As Jesus drew near Jerusalem, he saw the city and wept over it, saying, "If this day you only knew what makes for peace–but now it is hidden from your eyes. For the days are coming upon you when your enemies will raise a palisade against you; they will encircle you and hem you in on all sides. They will smash you to the ground and your children within you, and they will not leave one stone upon another within you because you did not recognize the time of your visitation."
Jesus drew near Jerusalem at the head of a large group of followers. Like a host approaching the field for the decisive battle, the group sensed the tension in the air. The mixture of multiple expectations and uncertainty would have thinned the ranks with every mile that they came closer to their destination if not for the forceful and confident strides of their King at the head of the train. Then, suddenly, the King weeps.
These tears oblige both the loyal follower and the distant observer to reinterpret the whole endeavor. What kind of a host is this? What kind of a battle is coming? Who is this King? The interpretations must have been numerous. Walking through the ranks we will find disappointment in some looks, uncertainty in others; some will submit their confusion to the trust in Jesus, others will offer theories about the object of His sorrow. Surprisingly, nobody asks Him.
Among the hundred pairs of eyes which gazed at the tears running down Christ’s cheeks were some who managed to see through deeper. His disciples were used to the fact by now that Jesus saw the world differently; they knew better than the rest that the “battle” which expected them was something other than a worldly struggle. In one particular pair of eyes, tears welled also: in the eyes of Jesus’ mother. No matter how clearly she saw the destiny which awaited her son, Mary was close enough to His pure heart and had a good enough sense of the impurity of the world to understand what He was up against.
With Mary, we regard the upcoming “battle” through the lens of Jesus’ heart. A battle in which evil would draw all its forces together, forces which had put down roots in the hearts of all men. This force would attack the One God. It would torture and kill the Son who became man. And by succeeding in this destruction, the perverse logic of sin would reach its peak: the destruction of their source of life is nothing else but a self-destruction of man, a destruction of the people of God: “They will smash you to the ground and your children with you,” Jesus prophesied. Here lies the cause for His tears. The drama of the sinner is not only that he attacks his God, but also that through this attack he destroys himself.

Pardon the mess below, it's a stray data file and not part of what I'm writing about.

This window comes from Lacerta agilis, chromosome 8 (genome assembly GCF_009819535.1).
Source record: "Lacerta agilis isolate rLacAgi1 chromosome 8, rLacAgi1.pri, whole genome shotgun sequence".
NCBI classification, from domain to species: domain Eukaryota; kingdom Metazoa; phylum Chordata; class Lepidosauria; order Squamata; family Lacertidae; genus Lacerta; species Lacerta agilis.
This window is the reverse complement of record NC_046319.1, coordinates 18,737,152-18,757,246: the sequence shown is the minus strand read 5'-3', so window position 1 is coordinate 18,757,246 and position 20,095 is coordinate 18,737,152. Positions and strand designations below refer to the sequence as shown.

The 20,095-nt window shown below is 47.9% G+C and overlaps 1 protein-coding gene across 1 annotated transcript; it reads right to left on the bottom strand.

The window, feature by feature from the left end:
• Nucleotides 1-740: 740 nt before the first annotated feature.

Jesus’ firm strides reflected His ardent love as much as His bitter tears did. He led His people into a battle which defies the worldly logic. He taught us that in order to defeat evil one needs to be willing to suffer for the others. He faced the cruel reality of the angry, sinful world with self-giving love. He is a victorious King, but His victory did not consist in erasing mankind following their attack, but in cleansing us from the evil forces rooted within our hearts. Today, offer your heart to Our Lord. The tears He has shed and the battle He has fought were for your heart’s sake: Let Him rule over it now, Let Him be your King, do not allow that His sacrifice was in vain. Thy Kingdom Come! - in your heart and in as many hearts as you two can reach together.
(To view the proper Gospel passage for Thanksgiving Day, go to Luke 17:11-19 - Capturing the Mystery.)